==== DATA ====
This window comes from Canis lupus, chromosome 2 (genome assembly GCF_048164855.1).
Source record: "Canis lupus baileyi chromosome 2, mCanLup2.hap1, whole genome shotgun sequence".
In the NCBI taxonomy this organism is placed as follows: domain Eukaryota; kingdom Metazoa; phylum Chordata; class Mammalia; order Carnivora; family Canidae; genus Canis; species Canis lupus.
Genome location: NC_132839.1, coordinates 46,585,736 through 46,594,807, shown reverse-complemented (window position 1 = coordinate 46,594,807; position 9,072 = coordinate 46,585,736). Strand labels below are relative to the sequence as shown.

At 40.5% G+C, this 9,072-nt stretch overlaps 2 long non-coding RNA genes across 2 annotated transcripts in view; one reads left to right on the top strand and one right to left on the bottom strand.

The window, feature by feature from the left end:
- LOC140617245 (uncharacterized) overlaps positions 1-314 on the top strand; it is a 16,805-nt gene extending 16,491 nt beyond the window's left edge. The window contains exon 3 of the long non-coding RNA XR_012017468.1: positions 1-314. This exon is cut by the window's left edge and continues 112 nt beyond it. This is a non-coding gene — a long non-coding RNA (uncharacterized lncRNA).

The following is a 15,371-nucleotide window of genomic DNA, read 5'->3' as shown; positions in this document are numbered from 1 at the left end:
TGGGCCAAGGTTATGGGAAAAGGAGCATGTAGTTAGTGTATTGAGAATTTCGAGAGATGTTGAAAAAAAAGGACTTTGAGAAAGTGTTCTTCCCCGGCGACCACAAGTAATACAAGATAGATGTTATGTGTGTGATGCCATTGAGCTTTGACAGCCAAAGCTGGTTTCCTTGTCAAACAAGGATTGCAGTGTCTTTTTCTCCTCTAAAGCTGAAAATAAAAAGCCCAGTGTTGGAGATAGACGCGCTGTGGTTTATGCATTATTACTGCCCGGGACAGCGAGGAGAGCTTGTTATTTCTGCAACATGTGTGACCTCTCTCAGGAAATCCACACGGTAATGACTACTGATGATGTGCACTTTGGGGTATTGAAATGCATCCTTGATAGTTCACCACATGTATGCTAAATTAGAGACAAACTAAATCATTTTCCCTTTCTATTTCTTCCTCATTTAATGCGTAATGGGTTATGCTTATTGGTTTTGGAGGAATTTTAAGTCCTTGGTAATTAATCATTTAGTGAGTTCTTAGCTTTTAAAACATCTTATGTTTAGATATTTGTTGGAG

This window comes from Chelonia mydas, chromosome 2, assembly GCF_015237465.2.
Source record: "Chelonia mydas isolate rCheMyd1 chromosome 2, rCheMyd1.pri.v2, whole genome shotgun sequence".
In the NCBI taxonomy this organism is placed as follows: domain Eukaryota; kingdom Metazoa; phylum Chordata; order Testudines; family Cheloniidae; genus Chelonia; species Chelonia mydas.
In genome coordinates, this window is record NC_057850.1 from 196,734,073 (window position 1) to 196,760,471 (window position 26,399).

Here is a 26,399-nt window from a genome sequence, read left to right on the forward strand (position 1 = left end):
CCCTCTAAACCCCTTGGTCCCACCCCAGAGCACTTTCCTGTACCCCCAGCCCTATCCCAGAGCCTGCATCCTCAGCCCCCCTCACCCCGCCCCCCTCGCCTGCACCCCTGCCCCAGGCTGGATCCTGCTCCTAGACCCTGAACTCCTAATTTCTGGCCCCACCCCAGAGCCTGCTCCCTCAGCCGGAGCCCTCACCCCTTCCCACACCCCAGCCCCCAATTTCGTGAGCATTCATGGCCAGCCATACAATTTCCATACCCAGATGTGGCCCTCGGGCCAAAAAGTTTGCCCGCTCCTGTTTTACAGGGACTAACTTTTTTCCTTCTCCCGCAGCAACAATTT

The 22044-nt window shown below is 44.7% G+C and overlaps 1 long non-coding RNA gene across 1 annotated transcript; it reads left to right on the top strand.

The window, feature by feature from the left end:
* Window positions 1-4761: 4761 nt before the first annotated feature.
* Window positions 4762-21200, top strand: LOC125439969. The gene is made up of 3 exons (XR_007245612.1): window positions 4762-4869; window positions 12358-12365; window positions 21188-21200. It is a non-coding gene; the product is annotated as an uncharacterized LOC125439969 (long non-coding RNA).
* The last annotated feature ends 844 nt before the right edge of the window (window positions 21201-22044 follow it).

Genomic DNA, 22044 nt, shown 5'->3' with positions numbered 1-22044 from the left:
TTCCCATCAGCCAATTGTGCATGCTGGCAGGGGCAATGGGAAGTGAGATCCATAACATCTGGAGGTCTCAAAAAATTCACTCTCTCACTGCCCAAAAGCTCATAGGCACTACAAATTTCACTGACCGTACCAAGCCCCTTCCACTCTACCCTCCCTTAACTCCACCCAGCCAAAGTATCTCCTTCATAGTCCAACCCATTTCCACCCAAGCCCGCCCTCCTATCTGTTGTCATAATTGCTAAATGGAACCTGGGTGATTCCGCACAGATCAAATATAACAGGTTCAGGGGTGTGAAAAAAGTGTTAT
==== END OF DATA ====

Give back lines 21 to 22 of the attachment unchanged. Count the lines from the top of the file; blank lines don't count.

Genomic DNA, 22044 nt, shown 5'->3' with positions numbered 1-22044 from the left:
TTCCCATCAGCCAATTGTGCATGCTGGCAGGGGCAATGGGAAGTGAGATCCATAACATCTGGAGGTCTCAAAAAATTCACTCTCTCACTGCCCAAAAGCTCATAGGCACTACAAATTTCACTGACCGTACCAAGCCCCTTCCACTCTACCCTCCCTTAACTCCACCCAGCCAAAGTATCTCCTTCATAGTCCAACCCATTTCCACCCAAGCCCGCCCTCCTATCTGTTGTCATAATTGCTAAATGGAACCTGGGTGATTCCGCACAGATCAAATATAACAGGTTCAGGGGTGTGAAAAAAGTGTTAT